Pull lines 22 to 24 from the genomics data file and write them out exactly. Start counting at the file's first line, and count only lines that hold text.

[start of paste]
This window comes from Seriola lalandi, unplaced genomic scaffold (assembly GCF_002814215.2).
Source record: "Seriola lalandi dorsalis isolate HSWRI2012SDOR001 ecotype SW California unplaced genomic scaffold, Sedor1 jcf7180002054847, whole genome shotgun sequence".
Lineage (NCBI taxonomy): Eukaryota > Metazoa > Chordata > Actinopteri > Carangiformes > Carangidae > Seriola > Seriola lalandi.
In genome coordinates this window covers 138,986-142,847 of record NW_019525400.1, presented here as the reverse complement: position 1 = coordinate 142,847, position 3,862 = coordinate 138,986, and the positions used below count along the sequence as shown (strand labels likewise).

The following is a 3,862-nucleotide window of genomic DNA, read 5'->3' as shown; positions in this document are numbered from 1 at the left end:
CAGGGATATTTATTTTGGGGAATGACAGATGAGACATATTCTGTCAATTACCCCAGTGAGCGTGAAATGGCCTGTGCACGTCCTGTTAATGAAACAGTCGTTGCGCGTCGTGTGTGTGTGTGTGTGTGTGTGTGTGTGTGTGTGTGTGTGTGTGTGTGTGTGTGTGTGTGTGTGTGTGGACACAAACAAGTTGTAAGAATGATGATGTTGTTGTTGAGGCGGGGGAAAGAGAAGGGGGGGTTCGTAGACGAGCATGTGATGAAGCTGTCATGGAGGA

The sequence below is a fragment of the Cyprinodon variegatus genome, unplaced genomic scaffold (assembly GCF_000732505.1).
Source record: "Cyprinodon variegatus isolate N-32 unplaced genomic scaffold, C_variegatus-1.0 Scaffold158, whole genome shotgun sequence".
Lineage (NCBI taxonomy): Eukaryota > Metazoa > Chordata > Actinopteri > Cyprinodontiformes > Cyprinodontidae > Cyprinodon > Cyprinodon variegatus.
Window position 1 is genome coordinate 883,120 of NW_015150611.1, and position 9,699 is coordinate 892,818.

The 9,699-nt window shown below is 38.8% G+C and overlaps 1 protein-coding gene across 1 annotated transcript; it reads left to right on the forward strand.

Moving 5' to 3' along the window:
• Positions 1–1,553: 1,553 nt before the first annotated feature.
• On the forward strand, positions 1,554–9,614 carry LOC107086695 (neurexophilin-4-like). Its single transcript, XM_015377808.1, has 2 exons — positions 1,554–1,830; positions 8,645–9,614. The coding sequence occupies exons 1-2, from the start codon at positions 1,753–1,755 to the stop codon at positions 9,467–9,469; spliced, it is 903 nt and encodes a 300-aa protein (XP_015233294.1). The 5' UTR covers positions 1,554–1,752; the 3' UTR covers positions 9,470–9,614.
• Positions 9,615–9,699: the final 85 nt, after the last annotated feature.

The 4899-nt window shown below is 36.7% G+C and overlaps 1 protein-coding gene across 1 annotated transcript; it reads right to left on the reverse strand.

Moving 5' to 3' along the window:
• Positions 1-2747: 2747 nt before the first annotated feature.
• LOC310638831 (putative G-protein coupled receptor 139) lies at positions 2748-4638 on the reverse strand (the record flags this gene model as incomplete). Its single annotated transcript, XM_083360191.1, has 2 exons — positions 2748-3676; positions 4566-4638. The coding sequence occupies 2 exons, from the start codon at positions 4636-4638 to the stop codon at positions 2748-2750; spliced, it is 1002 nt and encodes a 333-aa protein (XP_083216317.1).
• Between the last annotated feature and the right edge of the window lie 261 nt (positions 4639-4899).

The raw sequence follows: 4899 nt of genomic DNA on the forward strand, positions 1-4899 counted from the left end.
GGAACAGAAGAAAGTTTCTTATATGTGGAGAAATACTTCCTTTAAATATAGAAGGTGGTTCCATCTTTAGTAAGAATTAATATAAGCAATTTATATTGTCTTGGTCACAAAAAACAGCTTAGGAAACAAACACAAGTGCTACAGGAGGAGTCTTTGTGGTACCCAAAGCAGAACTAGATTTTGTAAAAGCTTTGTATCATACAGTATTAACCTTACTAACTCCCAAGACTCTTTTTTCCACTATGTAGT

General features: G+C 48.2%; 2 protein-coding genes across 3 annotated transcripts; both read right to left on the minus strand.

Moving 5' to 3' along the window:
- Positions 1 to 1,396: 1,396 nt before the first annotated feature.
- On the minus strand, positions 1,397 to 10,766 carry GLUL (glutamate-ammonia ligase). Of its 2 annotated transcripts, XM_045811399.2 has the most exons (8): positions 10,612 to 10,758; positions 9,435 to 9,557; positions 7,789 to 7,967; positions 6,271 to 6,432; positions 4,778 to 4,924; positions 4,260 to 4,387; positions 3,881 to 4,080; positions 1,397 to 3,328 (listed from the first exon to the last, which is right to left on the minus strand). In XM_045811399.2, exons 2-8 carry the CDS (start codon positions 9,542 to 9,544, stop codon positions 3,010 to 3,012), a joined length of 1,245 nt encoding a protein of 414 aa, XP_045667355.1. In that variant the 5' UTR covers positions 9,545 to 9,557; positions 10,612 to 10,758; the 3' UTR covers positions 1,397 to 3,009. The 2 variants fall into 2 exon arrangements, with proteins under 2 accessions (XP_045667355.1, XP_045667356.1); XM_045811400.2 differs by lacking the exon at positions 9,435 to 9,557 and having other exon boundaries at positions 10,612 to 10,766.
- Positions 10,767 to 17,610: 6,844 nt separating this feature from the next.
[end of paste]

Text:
GGAACAGAAGAAAGTTTCTTATATGTGGAGAAATACTTCCTTTAAATATAGAAGGTGGTTCCATCTTTAGTAAGAATTAATATAAGCAATTTATATTGTCTTGGTCACAAAAAACAGCTTAGGAAACAAACACAAGTGCTACAGGAGGAGTCTTTGTGGTACCCAAAGCAGAACTAGATTTTGTAAAAGCTTTGTATCATACAGTATTAACCTTACTAACTCCCAAGACTCTTTTTTCCACTATGTAGT

General features: G+C 48.2%; 2 protein-coding genes across 3 annotated transcripts; both read right to left on the minus strand.

Moving 5' to 3' along the window: